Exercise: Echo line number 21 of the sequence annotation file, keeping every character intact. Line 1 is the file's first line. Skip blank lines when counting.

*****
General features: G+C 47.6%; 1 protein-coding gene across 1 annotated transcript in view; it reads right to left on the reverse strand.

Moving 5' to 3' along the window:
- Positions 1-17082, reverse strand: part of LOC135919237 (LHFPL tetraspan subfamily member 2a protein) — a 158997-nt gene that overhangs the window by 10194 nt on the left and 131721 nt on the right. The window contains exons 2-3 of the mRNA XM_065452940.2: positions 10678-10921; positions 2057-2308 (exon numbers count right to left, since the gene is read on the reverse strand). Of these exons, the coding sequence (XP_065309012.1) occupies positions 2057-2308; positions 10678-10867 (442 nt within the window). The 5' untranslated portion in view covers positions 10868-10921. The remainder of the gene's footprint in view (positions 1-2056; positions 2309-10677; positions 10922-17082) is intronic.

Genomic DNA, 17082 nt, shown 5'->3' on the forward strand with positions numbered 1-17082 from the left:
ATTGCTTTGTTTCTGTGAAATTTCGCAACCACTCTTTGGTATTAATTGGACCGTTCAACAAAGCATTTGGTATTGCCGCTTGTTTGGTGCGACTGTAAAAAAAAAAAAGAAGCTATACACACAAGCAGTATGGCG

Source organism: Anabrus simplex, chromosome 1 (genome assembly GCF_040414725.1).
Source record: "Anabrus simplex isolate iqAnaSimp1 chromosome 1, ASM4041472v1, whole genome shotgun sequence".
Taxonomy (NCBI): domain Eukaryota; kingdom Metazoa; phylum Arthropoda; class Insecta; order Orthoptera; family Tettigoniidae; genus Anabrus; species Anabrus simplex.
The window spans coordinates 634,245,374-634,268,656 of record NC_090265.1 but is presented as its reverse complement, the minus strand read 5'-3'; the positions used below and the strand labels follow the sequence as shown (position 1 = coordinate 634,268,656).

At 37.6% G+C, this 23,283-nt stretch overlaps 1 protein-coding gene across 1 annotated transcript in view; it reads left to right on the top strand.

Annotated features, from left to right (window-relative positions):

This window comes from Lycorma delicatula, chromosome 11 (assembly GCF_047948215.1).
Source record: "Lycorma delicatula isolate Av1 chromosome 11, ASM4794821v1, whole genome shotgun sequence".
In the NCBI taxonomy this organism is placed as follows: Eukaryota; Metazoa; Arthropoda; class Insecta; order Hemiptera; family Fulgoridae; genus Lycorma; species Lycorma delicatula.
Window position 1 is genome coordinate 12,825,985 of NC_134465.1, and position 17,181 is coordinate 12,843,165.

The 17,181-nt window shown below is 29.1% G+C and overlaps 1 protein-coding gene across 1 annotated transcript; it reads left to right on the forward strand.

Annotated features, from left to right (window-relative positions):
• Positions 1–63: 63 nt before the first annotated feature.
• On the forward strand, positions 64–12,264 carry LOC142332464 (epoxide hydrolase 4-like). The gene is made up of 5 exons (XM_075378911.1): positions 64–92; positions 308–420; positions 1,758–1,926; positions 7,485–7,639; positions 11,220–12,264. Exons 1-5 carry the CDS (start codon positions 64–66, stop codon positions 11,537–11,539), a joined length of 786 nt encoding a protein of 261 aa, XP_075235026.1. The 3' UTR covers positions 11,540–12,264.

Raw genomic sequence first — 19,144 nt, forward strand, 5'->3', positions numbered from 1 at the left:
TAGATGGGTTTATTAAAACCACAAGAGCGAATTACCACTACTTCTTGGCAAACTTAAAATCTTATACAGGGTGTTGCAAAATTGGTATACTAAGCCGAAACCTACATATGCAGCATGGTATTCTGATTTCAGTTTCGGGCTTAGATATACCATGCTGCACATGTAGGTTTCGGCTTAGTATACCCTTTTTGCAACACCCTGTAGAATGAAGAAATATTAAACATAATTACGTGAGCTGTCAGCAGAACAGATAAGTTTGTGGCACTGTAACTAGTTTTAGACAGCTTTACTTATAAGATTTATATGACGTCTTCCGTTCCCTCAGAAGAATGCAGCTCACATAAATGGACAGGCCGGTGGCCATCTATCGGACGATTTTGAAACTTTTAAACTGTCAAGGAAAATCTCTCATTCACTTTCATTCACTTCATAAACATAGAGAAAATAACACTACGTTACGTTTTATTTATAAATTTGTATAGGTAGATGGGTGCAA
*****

TAGATGGGTTTATTAAAACCACAAGAGCGAATTACCACTACTTCTTGGCAAACTTAAAATCTTATACAGGGTGTTGCAAAATTGGTATACTAAGCCGAAACCTACATATGCAGCATGGTATTCTGATTTCAGTTTCGGGCTTAGATATACCATGCTGCACATGTAGGTTTCGGCTTAGTATACCCTTTTTGCAACACCCTGTAGAATGAAGAAATATTAAACATAATTACGTGAGCTGTCAGCAGAACAGATAAGTTTGTGGCACTGTAACTAGTTTTAGACAGCTTTACTTATAAGATTTATATGACGTCTTCCGTTCCCTCAGAAGAATGCAGCTCACATAAATGGACAGGCCGGTGGCCATCTATCGGACGATTTTGAAACTTTTAAACTGTCAAGGAAAATCTCTCATTCACTTTCATTCACTTCATAAACATAGAGAAAATAACACTACGTTACGTTTTATTTATAAATTTGTATAGGTAGATGGGTGCAA